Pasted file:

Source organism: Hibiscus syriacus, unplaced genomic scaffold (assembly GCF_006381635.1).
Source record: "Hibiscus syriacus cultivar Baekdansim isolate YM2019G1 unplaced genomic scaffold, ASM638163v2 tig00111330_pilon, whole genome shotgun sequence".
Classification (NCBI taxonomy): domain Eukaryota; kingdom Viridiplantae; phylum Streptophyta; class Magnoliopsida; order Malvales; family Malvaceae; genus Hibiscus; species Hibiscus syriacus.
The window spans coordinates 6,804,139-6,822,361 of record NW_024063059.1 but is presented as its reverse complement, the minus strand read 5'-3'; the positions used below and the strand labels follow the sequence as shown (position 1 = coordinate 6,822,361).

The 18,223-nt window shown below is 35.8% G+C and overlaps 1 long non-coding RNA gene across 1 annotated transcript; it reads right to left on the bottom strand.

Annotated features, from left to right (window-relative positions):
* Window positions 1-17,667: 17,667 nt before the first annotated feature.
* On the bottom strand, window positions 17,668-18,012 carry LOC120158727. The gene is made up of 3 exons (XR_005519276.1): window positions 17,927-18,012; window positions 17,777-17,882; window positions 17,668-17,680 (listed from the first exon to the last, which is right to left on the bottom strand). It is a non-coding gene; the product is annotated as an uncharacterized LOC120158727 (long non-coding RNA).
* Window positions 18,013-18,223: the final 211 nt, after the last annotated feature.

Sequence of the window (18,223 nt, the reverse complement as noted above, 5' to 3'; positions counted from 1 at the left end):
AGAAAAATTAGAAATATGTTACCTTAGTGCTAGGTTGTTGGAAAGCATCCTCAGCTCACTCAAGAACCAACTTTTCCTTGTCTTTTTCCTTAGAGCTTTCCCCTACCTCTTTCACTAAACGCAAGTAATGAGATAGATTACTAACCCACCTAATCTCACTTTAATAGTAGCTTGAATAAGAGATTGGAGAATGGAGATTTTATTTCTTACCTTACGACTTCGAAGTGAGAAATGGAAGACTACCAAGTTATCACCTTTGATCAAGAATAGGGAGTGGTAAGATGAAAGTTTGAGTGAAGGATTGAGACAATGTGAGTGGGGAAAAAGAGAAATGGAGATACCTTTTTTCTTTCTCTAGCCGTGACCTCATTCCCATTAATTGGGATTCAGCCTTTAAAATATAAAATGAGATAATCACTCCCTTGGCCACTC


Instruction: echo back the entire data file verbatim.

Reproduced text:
Source organism: Hibiscus syriacus, unplaced genomic scaffold (assembly GCF_006381635.1).
Source record: "Hibiscus syriacus cultivar Baekdansim isolate YM2019G1 unplaced genomic scaffold, ASM638163v2 tig00111330_pilon, whole genome shotgun sequence".
Classification (NCBI taxonomy): domain Eukaryota; kingdom Viridiplantae; phylum Streptophyta; class Magnoliopsida; order Malvales; family Malvaceae; genus Hibiscus; species Hibiscus syriacus.
The window spans coordinates 6,804,139-6,822,361 of record NW_024063059.1 but is presented as its reverse complement, the minus strand read 5'-3'; the positions used below and the strand labels follow the sequence as shown (position 1 = coordinate 6,822,361).

The 18,223-nt window shown below is 35.8% G+C and overlaps 1 long non-coding RNA gene across 1 annotated transcript; it reads right to left on the bottom strand.

Annotated features, from left to right (window-relative positions):
* Window positions 1-17,667: 17,667 nt before the first annotated feature.
* On the bottom strand, window positions 17,668-18,012 carry LOC120158727. The gene is made up of 3 exons (XR_005519276.1): window positions 17,927-18,012; window positions 17,777-17,882; window positions 17,668-17,680 (listed from the first exon to the last, which is right to left on the bottom strand). It is a non-coding gene; the product is annotated as an uncharacterized LOC120158727 (long non-coding RNA).
* Window positions 18,013-18,223: the final 211 nt, after the last annotated feature.

Sequence of the window (18,223 nt, the reverse complement as noted above, 5' to 3'; positions counted from 1 at the left end):
AGAAAAATTAGAAATATGTTACCTTAGTGCTAGGTTGTTGGAAAGCATCCTCAGCTCACTCAAGAACCAACTTTTCCTTGTCTTTTTCCTTAGAGCTTTCCCCTACCTCTTTCACTAAACGCAAGTAATGAGATAGATTACTAACCCACCTAATCTCACTTTAATAGTAGCTTGAATAAGAGATTGGAGAATGGAGATTTTATTTCTTACCTTACGACTTCGAAGTGAGAAATGGAAGACTACCAAGTTATCACCTTTGATCAAGAATAGGGAGTGGTAAGATGAAAGTTTGAGTGAAGGATTGAGACAATGTGAGTGGGGAAAAAGAGAAATGGAGATACCTTTTTTCTTTCTCTAGCCGTGACCTCATTCCCATTAATTGGGATTCAGCCTTTAAAATATAAAATGAGATAATCACTCCCTTGGCCACTC